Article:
This article was originally published in the summer 2013 Harker Quarterly.
In the spring of 2012, Harker began participating in the Global Online Academy (GOA), a consortium of independent schools located throughout the United States and abroad who organized during the 2010-11 school year to provide high-quality online classes to students at member schools.
Classes are taught by the faculty of member schools and cover a wide variety of topics, including playwriting, global health and app development for the iOS platform. This topical diversity was Harker’s primary reason for applying for membership in the GOA. “Continuously seeking broader programs and broader academics requires that we go beyond what we can deliver just with our own faculty,” said Dan Hudkins, director of instructional technology.
The quality of the schools involved in the GOA also meant little worry over the quality of the instruction. “All of the students are members of one of those schools, and all of the people who are teaching are people who are teaching in one of those schools, so we have no issues whatsoever about the quality of instruction or the peers whom the students will be working with,” Hudkins said.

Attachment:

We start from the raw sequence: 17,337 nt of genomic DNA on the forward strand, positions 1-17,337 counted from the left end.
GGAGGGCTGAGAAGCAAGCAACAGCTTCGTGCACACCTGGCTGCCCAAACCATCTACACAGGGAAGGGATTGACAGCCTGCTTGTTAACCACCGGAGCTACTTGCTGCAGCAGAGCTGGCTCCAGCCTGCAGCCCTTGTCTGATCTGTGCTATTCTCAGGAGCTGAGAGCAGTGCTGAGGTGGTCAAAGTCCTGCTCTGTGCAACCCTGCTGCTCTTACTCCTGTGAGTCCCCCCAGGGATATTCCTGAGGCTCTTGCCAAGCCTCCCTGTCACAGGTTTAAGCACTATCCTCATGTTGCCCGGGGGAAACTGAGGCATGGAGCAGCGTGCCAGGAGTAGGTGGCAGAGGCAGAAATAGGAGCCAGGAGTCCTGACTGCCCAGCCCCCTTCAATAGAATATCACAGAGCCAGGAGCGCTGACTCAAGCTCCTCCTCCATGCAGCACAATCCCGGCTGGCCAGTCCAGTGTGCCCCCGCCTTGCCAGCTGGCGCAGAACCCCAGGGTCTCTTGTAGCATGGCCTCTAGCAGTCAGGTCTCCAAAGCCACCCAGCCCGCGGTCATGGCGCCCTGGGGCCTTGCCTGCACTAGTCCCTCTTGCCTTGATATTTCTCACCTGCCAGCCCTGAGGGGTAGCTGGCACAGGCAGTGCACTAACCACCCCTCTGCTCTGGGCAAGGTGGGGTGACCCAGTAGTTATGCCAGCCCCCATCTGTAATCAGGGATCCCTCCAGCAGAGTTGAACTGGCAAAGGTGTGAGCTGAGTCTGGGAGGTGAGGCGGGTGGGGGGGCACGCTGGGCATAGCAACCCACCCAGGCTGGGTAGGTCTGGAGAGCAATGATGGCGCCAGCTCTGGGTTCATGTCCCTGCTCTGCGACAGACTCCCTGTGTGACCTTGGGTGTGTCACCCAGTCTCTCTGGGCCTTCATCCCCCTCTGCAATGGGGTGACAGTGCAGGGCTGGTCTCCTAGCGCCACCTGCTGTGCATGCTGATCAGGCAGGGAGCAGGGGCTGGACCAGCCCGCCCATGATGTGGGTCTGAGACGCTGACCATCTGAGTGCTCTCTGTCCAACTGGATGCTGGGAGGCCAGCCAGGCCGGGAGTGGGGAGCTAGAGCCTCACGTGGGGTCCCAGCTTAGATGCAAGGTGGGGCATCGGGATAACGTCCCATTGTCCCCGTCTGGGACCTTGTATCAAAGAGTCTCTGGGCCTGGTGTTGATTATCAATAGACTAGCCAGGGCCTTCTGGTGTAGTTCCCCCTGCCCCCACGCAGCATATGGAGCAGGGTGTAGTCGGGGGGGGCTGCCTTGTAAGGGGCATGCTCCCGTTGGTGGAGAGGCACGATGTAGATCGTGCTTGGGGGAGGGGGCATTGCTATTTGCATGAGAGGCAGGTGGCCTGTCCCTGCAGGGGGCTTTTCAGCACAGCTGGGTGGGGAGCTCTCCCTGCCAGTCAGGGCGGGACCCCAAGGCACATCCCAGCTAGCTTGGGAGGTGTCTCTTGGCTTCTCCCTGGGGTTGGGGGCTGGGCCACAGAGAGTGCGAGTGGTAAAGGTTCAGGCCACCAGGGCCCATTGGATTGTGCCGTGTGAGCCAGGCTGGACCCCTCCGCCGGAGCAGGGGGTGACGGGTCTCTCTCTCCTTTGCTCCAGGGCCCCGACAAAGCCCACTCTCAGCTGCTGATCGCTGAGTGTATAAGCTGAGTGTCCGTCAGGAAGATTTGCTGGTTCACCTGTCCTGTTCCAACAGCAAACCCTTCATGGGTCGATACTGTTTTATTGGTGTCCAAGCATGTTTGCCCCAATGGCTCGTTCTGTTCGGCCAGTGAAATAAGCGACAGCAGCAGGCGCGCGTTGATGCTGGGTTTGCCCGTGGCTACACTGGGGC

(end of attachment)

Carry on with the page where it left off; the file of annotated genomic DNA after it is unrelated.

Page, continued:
In all, 14 students have taken GOA classes so far. Anushka Das, grade 10, enrolled in a global health class, taught by an instructor at the Lakeside School in Seattle, in the spring semester. One of the main motivators for her was the opportunity to collaborate with students from different areas and cultures. “Plus, it was a completely different setting,” she added. “The class involved lectures, video and technology that I had not used before, and the chance of having a new experience was enticing.”
The course itself also offered a new area of study. “I have always been interested in biology, and this course gave a totally new perspective into the world of diseases and how diseases affect and are affected by social, political and cultural systems,” she said. “It allowed me to globalize my knowledge and gain several new points of view on diseases around the world.”
Classes are conducted via a range of means, using tools such as Skype to video conference with classmates and teachers as well as Google Docs to collaborate on projects. Students also coordinate for their class projects using online discussion threads. Class sizes are capped at 18 students in order to help maximize effectiveness.
Evan Barth, dean of studies at the upper school, said students who participate in GOA should be prepared to take the online course as seriously as they would any of their other classes at Harker. “A lot of it comes down to mindset,” he said. “It takes a certain amount of time management skills. This class counts as one of their class periods.”
Harker plans to expand its participation in the GOA in the coming years, with some teachers already training to conduct classes online. “After teaching for 28 years, I don’t want to become one of those stuck teachers who doesn’t have the flexibility anymore to adjust to new needs and developments in the pedagogical field,” said upper school math teacher Gabriele Stahl. “At the same time, technology challenges me and sometimes scares me. So I chose this course to leave my comfort zone.”